Georgia pins hopes on South African Boers

Farmers in Georgia say they fear being pushed off their own land as the government wants to attract agricultural workers from South Africa, hoping their expertise will revive the industry's flagging fortunes.


Three acres of land, but his family barely scrapes by – Otar Gogoladze lives on potato soup all year-round. He is one of many farmers struggling to survive in Georgia. Though he has plenty of land, he cannot afford to grow anything on it.

“The fuel for the tractor is too expensive. The pension I get is 80 lari. Most of this goes towards my medication. After I buy that, I hardly have anything left over,” Otar says.

He has a heart condition, but still works the land, choosing straining his health over hunger. His neighbor Ramaz is hardly any better off.

“They gave us American seeds a couple of years ago, but they failed to thrive,” Ramaz complains. “We hardly gathered any harvest, and I know most of the people in my village are struggling.”

The Georgian government has introduced a policy it says will turn all this around. It is encouraging huge numbers of South African farmers to come to the country, bringing fresh ideas and expertise.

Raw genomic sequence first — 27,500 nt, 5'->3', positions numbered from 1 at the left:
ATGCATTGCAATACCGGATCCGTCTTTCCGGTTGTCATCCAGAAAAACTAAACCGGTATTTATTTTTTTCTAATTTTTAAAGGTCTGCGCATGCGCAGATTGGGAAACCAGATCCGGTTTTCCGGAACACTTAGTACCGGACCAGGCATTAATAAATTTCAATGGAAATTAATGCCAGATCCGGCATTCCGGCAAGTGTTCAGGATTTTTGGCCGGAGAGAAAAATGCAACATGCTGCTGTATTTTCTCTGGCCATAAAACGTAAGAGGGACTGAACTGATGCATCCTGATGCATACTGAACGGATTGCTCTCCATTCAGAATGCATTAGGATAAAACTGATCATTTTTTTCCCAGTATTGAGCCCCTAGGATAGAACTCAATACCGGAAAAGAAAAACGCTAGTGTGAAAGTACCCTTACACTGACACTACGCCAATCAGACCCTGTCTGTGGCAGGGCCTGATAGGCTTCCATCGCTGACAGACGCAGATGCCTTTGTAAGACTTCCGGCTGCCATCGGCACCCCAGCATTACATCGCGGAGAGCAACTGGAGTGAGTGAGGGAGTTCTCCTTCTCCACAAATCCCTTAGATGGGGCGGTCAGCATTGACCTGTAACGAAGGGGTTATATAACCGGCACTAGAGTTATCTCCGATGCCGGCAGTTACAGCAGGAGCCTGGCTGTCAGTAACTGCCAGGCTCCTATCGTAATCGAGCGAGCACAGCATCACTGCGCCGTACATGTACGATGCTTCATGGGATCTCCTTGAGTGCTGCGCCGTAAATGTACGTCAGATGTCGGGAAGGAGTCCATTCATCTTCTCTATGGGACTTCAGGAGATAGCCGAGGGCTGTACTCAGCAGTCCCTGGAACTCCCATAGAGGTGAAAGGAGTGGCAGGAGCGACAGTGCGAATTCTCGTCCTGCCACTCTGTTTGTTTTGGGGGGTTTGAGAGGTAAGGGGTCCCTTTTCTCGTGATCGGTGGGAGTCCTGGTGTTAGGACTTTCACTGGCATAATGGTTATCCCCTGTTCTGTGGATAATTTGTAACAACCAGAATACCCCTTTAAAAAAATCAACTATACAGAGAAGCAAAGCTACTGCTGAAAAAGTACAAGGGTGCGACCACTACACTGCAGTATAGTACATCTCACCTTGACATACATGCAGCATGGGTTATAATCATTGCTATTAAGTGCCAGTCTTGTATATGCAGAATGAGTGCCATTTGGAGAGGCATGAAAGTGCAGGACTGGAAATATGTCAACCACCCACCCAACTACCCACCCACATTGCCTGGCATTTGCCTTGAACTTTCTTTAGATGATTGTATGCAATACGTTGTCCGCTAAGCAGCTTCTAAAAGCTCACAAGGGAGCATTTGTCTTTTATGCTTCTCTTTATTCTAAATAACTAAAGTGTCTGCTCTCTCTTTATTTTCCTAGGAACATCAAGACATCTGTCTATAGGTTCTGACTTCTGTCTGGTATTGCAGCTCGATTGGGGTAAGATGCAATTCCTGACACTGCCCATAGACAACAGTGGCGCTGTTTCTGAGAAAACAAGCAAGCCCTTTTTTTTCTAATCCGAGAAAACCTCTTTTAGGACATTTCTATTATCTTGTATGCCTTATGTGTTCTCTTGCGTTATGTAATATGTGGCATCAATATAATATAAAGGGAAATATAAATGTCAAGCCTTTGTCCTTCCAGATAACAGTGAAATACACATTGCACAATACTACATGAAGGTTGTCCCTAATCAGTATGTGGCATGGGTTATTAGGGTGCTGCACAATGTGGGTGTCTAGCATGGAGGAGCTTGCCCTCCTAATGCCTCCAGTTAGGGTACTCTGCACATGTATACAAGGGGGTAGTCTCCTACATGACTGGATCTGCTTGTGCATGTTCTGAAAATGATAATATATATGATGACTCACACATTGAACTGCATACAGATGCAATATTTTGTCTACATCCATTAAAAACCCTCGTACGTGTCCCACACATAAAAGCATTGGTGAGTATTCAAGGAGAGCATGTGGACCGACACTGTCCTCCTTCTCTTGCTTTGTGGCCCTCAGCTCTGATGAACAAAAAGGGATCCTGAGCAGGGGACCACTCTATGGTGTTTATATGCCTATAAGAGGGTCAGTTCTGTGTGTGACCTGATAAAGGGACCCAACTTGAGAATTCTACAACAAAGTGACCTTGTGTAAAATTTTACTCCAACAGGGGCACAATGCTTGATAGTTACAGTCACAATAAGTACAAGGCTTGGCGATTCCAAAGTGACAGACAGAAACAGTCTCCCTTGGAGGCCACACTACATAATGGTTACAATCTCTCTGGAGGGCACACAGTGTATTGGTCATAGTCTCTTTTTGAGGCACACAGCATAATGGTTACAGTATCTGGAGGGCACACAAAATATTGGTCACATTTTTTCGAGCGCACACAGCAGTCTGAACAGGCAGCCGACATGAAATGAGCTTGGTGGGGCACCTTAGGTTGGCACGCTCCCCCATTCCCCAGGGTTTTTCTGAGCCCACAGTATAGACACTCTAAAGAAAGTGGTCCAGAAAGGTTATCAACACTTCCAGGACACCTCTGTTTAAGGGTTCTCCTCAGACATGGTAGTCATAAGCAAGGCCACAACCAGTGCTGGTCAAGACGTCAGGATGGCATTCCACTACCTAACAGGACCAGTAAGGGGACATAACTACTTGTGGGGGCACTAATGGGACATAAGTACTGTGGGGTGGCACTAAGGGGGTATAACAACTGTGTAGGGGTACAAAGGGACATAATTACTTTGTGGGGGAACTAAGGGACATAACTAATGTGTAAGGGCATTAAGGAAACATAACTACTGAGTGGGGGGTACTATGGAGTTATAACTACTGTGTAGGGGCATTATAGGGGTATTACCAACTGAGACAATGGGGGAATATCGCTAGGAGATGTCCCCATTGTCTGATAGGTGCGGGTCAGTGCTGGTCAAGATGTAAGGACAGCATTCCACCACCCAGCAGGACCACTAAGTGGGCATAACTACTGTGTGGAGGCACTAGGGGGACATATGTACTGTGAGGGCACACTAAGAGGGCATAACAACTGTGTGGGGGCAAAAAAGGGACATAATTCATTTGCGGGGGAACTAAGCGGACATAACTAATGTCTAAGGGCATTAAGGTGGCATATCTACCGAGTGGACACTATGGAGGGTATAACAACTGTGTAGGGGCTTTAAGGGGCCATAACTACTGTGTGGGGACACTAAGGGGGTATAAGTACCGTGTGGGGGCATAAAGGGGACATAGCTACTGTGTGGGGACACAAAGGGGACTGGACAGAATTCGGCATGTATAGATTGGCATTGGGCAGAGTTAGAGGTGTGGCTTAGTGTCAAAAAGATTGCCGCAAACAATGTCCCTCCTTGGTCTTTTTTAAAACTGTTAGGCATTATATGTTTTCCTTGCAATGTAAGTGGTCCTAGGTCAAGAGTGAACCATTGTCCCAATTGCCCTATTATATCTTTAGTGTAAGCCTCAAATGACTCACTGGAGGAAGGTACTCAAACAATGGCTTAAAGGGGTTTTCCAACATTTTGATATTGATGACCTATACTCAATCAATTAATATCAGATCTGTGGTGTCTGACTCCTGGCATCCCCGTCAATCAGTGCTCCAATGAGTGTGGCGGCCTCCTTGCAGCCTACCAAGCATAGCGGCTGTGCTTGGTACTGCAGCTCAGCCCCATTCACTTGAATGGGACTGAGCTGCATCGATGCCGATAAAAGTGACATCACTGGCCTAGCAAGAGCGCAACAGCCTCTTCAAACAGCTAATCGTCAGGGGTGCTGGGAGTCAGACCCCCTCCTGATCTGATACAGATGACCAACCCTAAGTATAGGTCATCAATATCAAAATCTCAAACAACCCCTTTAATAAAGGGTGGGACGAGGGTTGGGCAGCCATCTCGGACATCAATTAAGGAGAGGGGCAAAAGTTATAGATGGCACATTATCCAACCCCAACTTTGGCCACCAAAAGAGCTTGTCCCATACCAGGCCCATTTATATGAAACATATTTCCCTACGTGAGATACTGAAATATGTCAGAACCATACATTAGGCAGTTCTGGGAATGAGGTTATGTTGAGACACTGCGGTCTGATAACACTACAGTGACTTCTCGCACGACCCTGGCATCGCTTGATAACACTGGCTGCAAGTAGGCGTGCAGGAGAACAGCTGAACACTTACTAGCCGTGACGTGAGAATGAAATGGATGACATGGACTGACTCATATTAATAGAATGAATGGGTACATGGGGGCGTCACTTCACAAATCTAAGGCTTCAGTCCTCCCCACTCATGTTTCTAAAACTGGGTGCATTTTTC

But the plans have been met with stiff opposition in the fields of agriculture and politics alike.

“Our government is conducting a policy of betrayal of their own country. They’re creating problems for Georgians by not only strengthening punishment for underdeveloped farms, but by also inviting South African Boers to come and work here,” believes Georgi Gugava, ideological secretary of the Labour Party. “Our farmers will be forced to abandon their land because they cannot afford to farm. They don’t produce enough to sustain themselves, let alone sell anything to make a profit.”

The government appears to be ploughing a lone furrow on the issue. But it has shrugged-off all criticism and believes the scheme will revive an ailing industry.

“Boers are very well known agriculturalists, they’re the best farmers in the world, so it’s natural that they’re looking for markets close to Europe, to Asia,” said minister for diaspora issues Papuna Davitaia. “Members from the agricultural Transvaal region came to Georgia one month ago, we showed them the opportunities they could have here.”

There may be an influx of as many as 40,000 Boers who will be able to buy as much land as they want. And Boers do not know what to expect from the Georgian land and people. Currently, South African farmers’ knowledge about agriculture in their potential new home is sketchy, at best.